Patients could be asked to travel for pre-planned hospital treatment in a bid to help the NHS deal with the record backlog of care, NHS Providers said.
The number of post-operative follow-up appointments could also be cut under plans being drawn up to deal with the waiting list.
Some “radical ideas” are being put forward as part of the plans, said Chris Hopson.
But the chief executive of NHS Providers said that it is more likely that people will be asked to go to neighbouring hospitals rather than different parts of the country.
NHS chiefs also faced calls to come up with an emergency plan to support ambulances services over winter as all ambulance services in England are operating on the highest level of alert.
The Liberal Democrats said that all 10 ambulance trusts in England were at the highest alert level – Level Four – on October 22 as it called for action to tackle pressures in emergency care.
It has been reported that NHS bosses have been ordered to produce a plan for tackling the waiting list – which currently stands at 5.8 million people in England – before the end of the month.
Mr Hopson told Times Radio: “Everybody across the NHS recognises that having patients wait for their care is not an acceptable situation.
“There is a moral obligation on trusts and their leaders to make sure that they do everything they can, no stone unturned, to get through those care backlogs as quickly as possible.
“What we’re working on at the moment is a really comprehensive plan to get through those backlogs as fast as possible.
“And some of it will be all the traditional things that we do, which is: we will expand temporary capacity; we will ensure that we use overtime as much as possible; we will ensure that we use the capacity that sits in the independent sector.
“But I think we recognise we need to go further and that’s why, some of those radical ideas, we are considering and looking at them.”
He said he does not think people will be asked to travel from “Durham to Dunstable”, adding: “So, what I think will happen is that, by getting trusts to work together more effectively – as they’ve been doing over the last 18 months – you can see people being asked to be moved, you know, relatively short distances.”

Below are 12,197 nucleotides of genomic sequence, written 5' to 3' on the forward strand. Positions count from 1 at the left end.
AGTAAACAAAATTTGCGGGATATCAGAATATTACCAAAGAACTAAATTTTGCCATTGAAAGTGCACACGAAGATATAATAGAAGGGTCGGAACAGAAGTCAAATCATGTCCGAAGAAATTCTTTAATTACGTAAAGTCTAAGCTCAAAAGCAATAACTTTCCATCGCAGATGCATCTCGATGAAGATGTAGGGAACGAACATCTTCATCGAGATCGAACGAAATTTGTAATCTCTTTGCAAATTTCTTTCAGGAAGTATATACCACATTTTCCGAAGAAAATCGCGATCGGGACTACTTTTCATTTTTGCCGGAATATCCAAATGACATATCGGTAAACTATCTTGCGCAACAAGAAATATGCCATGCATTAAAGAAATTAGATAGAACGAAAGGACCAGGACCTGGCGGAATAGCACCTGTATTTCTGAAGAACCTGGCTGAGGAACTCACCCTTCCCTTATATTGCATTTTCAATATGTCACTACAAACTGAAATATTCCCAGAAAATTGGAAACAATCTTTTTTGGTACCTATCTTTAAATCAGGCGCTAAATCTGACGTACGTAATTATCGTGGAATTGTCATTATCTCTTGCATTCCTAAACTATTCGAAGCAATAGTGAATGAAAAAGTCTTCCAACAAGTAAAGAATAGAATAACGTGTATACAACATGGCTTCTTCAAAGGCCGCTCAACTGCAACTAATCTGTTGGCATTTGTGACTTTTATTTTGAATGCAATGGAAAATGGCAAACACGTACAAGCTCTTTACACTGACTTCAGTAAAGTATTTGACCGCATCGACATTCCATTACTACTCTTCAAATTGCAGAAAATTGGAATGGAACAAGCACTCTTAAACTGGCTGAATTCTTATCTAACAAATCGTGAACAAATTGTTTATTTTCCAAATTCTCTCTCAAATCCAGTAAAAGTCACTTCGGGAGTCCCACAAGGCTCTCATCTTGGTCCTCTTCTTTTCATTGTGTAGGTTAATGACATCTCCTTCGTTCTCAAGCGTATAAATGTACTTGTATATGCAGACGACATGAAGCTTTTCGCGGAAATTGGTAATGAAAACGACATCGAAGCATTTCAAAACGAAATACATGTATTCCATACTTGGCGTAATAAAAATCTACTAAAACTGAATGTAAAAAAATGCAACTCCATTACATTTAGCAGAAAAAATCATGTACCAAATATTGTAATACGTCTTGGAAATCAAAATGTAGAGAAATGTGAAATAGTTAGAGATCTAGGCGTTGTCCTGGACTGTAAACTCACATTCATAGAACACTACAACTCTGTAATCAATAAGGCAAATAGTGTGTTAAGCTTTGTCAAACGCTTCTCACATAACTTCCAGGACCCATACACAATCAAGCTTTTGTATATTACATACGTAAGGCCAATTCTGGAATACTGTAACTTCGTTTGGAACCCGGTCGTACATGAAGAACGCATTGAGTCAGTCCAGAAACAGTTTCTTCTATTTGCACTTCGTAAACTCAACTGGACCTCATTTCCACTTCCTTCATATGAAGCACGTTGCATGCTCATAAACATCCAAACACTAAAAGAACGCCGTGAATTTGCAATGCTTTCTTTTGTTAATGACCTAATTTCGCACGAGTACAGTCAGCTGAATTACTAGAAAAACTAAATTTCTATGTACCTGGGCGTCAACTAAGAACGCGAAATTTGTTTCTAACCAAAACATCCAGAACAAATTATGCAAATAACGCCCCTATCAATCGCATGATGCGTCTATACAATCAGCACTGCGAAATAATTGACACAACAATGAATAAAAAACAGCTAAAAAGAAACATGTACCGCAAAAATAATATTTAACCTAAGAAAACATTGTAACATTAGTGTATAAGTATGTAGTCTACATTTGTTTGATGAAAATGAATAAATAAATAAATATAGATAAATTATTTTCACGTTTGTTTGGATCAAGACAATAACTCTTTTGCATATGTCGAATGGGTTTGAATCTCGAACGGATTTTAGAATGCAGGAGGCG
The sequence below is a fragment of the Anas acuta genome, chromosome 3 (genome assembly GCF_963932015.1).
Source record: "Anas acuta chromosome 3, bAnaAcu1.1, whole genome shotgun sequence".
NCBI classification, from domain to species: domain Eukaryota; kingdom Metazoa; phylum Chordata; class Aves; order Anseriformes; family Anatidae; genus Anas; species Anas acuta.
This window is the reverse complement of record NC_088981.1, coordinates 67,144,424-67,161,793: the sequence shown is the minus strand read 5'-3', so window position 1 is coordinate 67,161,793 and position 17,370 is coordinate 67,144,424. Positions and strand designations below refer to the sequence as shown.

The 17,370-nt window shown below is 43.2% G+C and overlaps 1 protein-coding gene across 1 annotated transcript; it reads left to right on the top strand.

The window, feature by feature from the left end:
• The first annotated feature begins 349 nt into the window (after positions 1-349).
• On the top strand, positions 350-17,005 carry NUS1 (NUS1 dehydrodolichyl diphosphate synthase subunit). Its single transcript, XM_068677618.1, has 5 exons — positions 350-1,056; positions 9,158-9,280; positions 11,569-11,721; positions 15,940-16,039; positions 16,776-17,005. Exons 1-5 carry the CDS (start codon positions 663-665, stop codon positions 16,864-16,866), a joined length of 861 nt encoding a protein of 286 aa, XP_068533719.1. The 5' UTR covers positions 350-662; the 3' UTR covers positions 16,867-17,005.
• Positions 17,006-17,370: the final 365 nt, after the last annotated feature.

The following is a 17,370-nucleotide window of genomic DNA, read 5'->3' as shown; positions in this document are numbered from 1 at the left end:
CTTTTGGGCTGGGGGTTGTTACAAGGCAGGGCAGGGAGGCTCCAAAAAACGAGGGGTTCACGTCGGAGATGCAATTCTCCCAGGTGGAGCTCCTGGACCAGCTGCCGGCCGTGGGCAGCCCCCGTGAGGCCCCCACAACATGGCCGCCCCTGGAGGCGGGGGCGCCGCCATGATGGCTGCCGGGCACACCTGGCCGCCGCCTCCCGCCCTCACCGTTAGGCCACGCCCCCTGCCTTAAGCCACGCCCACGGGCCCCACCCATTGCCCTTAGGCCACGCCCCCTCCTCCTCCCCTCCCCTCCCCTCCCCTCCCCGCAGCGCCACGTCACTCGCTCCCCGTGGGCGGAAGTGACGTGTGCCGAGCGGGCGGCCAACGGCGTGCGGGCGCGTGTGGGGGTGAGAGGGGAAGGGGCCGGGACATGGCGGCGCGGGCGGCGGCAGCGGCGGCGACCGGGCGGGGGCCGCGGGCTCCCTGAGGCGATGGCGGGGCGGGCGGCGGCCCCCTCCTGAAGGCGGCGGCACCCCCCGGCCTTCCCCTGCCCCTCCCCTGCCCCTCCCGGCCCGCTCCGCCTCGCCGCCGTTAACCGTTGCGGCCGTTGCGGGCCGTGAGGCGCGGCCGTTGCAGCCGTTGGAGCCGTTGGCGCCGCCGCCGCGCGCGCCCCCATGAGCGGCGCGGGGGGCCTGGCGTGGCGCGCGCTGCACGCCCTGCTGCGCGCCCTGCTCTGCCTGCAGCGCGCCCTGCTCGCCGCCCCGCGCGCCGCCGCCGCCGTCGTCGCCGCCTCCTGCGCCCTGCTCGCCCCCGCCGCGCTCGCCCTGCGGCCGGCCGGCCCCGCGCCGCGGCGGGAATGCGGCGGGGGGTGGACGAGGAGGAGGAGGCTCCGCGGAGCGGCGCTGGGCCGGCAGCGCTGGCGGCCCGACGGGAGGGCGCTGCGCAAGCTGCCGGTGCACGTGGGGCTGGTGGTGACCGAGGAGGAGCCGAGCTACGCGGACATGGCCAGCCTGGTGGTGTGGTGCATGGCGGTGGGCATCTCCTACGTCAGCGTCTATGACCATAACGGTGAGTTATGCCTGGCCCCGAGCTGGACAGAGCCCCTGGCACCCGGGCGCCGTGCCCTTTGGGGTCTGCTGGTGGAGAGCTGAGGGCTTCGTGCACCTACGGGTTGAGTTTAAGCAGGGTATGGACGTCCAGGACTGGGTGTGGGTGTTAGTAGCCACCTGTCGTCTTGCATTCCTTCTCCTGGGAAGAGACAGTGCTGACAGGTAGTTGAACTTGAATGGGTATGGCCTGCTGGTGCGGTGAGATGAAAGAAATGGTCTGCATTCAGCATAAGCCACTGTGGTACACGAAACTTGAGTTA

Mr Hopson continued: “So if you look back to the Easter Bank Holiday, there are three trusts that are currently working together – Bath, Swindon and Salisbury.
“Bath had a significant number of children who had been waiting for a very long period of time for ear, nose and throat surgery, but because they were working together, there was some spare places in Salisbury and they wrote to all of the parents of those children and said: ‘would you like to go to Salisbury on a bank holiday weekend?’.
“What really surprised the chief executives in those trusts was that actually they had a very, very high take-up.
“So, as I said, it’s not the impression that has been given – is it sort of one end of the country to the other? No. Actually, it’s likely to be hospitals that are kind of close to each other.”
On the prospect of reducing the number of outpatient appointments following surgery, he added: “Our clinicians manage clinical risk and nobody is going basically to suggest to a patient who might have a risk ‘Oh, no, we don’t need to see you, off you go’, and ‘Actually, we’ll only see you if it turns into an emergency’.
“That is absolutely not what’s going to happen.
“The way the outpatient system tends to work in lots of specialties is that we do say to people ‘Come back in three (months), come back in six, come back in nine, come back in 12’, and, actually, you won’t need all of those four appointments in many cases.
“And moving towards a system where you can give patients the opportunity to say ‘Actually, I’ll only do the six, but if I’ve got a problem at the three in the nine-month period, I know I can get hold of you’.
“Then that will free up a lot more capacity for those consultants to actually do elective surgery and backlog recovery.
“The implication that we’re suddenly just going to say to everybody ‘We don’t want to see you anymore’ – absolutely not. It will be risk-based, as it always is, and that’s what our clinicians are brilliant at and they’re really good at identifying when they need to ask people to come back.”
NHS boss Amanda Pritchard said that one of the top priorities in the NHS is to tackle the backlog.
“(We have a) priority to do everything we can to build on the momentum we’ve already seen on recovering services which were unavoidably disrupted by Covid, particularly tackling the backlog in elective care,” she told the National Children and Adult Services conference.
“And that’s to get people, particularly those with the highest needs, seen and treated as quickly as we possibly can.
“Clearly we can go faster on that if we keep Covid cases low through the vaccine programme, and by helping more people stay well at home.”
“You will be aware I think that the Secretary of State told Parliament earlier this month we will be shortly setting out a multi-year plan to address this.
“So you’ll be hearing more about it over the coming days, weeks and months.”
The comments come as the Liberal Democrats called for action over the severe pressure facing ambulance trusts after a response to a written question in Parliament revealed that on October 22 all ambulance services in England were operating on the highest level of alert.
Lib Dem health spokesperson Daisy Cooper said: “We’re talking about loved ones waiting for ambulances that arrive too late or get stuck in queues at hospitals with devastating results.
“The Prime Minister must get a grip of this crisis instead of trying to hide it.”